Showing posts from April, 2010

Communications Lessons from Aviation: When "Rogering" People is Good Business Practice

Just a few days ago I ordered some printing work by email. My message was sent but there was never any acknowledgment of the order or notification that the work was done. In the end I had to ask if they had received the file. But suppose it had been urgent and my mail had not been delivered? Acknowledging messages is such an obvious good idea that I used to wonder why some people don’t do it. In some cases it is probably a mix or carelessness and too much work; in other cases there is a cultural element (more about that later). Whatever the reason my advice is that you should confirm receipt of most but not all messages, and that in some cases you need to confirm your understanding by “reading back” the key messages in your own words. These are lessons that I have borrowed from the world of aviation where the consequences of misunderstandings can be fatal, so over the years the authorities have developed some very effective practices. Communications, in particular, are regulated b

Social Media Trend: How Twitter Menaces Call Centers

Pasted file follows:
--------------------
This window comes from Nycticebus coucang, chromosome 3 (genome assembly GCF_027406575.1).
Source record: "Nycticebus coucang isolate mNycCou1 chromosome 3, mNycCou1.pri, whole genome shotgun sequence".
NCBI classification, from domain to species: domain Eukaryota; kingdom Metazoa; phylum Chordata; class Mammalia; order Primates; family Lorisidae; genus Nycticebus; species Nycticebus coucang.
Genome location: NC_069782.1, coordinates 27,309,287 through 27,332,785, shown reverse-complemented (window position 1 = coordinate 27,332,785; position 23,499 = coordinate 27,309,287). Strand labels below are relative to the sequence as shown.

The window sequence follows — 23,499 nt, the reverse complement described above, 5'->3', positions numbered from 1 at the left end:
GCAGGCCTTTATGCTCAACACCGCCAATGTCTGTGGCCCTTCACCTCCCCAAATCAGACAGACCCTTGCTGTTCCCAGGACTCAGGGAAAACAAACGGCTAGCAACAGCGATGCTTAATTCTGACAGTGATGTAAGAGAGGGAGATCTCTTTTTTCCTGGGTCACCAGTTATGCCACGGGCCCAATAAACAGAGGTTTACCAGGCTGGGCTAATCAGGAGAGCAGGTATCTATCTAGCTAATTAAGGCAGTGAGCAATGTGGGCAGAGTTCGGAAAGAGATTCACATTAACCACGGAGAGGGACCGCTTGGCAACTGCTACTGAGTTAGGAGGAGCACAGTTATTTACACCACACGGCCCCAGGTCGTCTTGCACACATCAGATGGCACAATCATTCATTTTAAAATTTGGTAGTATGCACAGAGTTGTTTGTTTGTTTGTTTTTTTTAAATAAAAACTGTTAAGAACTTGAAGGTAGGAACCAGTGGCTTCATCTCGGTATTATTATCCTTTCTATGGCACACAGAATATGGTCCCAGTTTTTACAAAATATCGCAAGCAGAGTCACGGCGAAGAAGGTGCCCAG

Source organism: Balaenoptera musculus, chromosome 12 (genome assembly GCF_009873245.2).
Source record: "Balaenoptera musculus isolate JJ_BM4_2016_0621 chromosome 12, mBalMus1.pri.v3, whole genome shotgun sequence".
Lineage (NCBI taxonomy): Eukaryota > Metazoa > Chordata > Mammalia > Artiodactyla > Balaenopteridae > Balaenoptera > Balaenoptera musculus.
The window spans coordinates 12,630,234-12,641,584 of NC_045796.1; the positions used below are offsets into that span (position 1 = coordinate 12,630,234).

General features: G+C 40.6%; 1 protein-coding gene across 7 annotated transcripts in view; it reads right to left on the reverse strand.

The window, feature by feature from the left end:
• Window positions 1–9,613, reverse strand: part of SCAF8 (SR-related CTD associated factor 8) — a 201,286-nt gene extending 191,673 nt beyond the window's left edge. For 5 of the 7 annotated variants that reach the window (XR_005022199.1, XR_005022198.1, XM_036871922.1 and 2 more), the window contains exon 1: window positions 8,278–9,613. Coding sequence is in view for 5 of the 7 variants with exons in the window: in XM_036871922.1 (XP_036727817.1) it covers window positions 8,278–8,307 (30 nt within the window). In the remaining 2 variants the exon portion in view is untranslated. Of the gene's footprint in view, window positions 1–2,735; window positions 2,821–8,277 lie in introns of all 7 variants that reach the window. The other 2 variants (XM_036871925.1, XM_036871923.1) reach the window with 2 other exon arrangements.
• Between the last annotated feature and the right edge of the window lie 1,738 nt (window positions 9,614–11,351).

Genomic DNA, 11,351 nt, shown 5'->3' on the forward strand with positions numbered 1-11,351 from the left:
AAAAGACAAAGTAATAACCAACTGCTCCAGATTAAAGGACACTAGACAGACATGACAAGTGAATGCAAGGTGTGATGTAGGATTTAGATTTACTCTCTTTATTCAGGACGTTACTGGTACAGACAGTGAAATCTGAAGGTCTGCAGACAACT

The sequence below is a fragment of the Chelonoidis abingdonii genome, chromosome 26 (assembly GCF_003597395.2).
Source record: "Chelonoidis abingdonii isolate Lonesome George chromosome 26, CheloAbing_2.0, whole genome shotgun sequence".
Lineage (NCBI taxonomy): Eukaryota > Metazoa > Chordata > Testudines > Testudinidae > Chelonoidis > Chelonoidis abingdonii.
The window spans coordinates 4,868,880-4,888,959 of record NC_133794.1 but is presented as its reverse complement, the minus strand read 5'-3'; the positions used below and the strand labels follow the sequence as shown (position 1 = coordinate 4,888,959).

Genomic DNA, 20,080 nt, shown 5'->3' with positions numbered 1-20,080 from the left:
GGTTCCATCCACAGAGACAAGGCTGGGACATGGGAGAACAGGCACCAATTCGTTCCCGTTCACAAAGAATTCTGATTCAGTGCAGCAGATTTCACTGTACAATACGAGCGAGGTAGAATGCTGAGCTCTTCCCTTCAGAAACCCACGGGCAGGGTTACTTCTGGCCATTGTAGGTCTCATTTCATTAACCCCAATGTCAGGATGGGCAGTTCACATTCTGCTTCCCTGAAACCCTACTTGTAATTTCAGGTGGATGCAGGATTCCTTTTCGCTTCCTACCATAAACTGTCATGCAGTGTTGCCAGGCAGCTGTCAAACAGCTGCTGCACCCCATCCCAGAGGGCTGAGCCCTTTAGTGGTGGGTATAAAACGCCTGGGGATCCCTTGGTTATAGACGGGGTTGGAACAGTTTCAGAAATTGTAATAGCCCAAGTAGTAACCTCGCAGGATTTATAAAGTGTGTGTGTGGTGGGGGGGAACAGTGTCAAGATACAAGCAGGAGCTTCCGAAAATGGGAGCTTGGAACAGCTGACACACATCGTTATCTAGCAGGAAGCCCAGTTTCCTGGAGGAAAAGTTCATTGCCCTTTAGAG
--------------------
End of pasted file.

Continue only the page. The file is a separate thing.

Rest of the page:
If you were planning a career in the exciting world of call centers think again. Yesterday's experience rebooking a volcano-delayed flight convinced me that in the future Twitter is going to take a large slice of this business. With rolling cancellations of flights over a period of several days airlines have been faced with thousands of callers trying to rebook their flights. Call centers and website collapsed under the strain. I know because I was trying to rebook a KLM flight. Checking the Twitter account for information I also noticed that they regularly tweeted a message inviting people who had this difficulty to rebook through Twitter. That's right, not just information but also services. The way it worked was very simple. You just tweet to @KLM that you want to rebook and first they follow you, then they invite you to send your details by direct message. A few minutes later you receive another direct message confirming the re-booking. If you think about it this is goo

E-mail Across Borders: Three and a Half Secrets of International Email

Anyone who has worked with other people in other cultures is aware that emails across borders sometimes have unexpected results or even no result. To address this issue people sometimes focus on visible details, like how to begin and end messages, but the real problems are deeper. This means they are less evident but let you predict how people will react in many different situations. The good news is that most problems are all caused by just three basic differences. Understand these concepts and you can make your international email communications more effective. 1. DIFFERENT ATTITUDES TO HIERARCHY: in some cultures hierarchy is very strong, so there tends to be a greater distance between managers and employees. In these cultures you must remember to keep bosses in the loop by copying them on mails and you should not address mails to people in other departments without going through the hierarchy. Breaking these rules can cause offense and maybe low level people will be afraid